OPINION: So far, so good. Efforts to re-allocate 57 of Nigeria's marginal oilfields to indigenous players are under way, with foreign and local companies teaming up in the race for the finishing line this autumn.

The gas flare-down initiative looks set to generate annual revenue of $1 billion and feed 2.5 gigawatts of gas-fuelled power into the grid, with help from third parties able to monetise gas in remote locations.

Across the Niger Delta, local players developing Shell-divested acreage say they will step up efforts as soon the Covid-19 pandemic recedes.

Seplat has reduced costs ahead of a major gas drive, Aiteo is restructuring and the Neconde Consortium says industry is champing at the bit, waiting for enactment of reform laws to revive upstream fortunes.

Yet there is reason for unease since Nigeria's 2020 budget halved its crude benchmark to $30 per barrel.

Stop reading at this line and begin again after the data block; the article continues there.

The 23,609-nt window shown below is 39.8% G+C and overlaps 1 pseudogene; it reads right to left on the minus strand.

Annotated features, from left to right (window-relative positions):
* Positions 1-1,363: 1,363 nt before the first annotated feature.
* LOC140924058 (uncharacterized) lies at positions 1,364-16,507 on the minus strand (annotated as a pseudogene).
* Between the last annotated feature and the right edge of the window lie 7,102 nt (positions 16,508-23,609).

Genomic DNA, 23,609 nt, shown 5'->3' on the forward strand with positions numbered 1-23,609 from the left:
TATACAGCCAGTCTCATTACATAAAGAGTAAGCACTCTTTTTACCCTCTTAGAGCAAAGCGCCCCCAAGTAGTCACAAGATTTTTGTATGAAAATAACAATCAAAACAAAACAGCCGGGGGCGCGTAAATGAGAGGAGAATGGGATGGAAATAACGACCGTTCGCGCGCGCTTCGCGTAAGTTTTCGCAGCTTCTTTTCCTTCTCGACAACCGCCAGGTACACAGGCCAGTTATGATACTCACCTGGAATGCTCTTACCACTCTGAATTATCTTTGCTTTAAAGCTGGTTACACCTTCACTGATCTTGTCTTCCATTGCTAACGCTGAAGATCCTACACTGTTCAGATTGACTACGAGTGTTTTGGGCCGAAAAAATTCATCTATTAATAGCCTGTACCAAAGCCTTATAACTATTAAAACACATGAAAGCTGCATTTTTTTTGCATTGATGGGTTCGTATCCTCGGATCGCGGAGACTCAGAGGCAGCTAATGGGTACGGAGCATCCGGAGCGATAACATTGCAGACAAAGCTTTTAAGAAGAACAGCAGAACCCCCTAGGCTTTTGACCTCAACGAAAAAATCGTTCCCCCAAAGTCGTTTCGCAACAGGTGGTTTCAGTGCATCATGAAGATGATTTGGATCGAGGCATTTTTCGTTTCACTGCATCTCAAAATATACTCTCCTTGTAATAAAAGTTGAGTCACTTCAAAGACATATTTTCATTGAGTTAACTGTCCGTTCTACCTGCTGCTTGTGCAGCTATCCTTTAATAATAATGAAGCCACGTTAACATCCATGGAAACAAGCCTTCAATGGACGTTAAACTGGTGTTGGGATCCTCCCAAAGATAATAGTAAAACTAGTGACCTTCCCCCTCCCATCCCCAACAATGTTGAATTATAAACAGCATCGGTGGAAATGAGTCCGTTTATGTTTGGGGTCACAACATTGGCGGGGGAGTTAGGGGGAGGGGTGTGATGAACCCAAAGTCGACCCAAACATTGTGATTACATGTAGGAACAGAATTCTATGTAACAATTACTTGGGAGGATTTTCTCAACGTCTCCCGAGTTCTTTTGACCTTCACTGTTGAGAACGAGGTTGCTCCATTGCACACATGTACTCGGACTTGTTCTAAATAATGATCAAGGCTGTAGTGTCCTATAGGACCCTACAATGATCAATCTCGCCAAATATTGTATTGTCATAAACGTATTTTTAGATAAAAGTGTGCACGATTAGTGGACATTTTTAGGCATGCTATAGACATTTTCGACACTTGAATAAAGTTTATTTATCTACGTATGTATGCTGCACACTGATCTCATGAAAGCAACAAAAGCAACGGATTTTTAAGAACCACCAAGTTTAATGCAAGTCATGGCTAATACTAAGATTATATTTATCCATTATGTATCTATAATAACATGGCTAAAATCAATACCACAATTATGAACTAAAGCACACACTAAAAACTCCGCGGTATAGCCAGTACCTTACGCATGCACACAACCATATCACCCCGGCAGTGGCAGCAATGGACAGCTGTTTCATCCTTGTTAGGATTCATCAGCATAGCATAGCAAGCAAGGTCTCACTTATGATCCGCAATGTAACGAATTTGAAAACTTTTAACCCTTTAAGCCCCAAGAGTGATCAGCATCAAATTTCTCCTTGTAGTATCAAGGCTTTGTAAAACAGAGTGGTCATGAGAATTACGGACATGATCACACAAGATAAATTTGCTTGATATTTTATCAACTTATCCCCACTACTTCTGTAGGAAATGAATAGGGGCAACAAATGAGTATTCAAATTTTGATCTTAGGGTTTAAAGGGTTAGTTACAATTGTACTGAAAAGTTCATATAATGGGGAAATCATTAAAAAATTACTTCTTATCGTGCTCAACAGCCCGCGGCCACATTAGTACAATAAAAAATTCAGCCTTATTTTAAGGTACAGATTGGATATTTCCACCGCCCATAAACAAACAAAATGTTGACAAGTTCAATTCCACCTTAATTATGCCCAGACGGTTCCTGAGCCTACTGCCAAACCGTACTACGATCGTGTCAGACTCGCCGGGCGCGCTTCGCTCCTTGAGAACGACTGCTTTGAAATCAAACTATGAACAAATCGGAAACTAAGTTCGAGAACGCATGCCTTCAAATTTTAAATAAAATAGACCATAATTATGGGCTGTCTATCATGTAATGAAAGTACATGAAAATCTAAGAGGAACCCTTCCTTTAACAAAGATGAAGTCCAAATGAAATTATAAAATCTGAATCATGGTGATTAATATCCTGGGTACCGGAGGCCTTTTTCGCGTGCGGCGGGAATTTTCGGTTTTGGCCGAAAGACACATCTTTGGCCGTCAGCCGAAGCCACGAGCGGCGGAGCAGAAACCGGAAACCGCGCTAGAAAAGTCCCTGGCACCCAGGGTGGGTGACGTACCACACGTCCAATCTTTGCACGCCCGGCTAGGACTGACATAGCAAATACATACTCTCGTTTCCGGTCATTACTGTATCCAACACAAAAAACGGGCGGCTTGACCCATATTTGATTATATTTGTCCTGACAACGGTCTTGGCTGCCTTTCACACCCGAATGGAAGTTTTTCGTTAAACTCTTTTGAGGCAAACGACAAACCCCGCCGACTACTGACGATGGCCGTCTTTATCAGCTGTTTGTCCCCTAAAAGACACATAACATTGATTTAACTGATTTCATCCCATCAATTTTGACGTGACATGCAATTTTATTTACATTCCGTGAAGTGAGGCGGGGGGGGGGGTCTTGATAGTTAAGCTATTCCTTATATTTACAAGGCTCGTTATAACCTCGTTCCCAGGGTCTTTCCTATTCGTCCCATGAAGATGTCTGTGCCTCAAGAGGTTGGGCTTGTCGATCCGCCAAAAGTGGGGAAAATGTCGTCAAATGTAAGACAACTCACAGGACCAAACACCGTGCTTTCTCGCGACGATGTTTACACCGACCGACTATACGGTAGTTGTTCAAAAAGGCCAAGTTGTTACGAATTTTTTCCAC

Even before Covid 19, local independents were accounting for 90% of the $8 billion debt owed by oil and gas producers, mostly to local banks.

Looming recession is an issue and graft makes meeting this challenge even harder.

With the Niger Delta Development Commission accused of allowing $215 million to go missing this year alone, auditors are following a billion-dollar paper trail going back two decades, leaving producing regions feeling shortchanged and rekindling militant anger.

Elected on an anti-graft ticket, President Muhammadu Buhari has made a difference, but is touchy when accused of not doing enough. His office dismissed Transparency International’s decision to lower Nigeria's ranking on its corruption index as "opposition propaganda".

Buhari breathed a sigh of relief last weekend when a UK court granted an extension on a high-profile case in which Nigeria is seeking to set aside a $9.6 billion arbitral award in favour of Irish engineering firm Process & Industrial Developments (P&ID).

This week saw Buhari’s flagship Ajeokuta Gas Pipeline project embroiled in a similar swirl of accusations, the outcome of which is unclear.

Infamy and mistrust may prove key hurdles to recovery if Nigeria allows itself to remain a hostage to its own reputation.

(This is an Upstream opinion article.)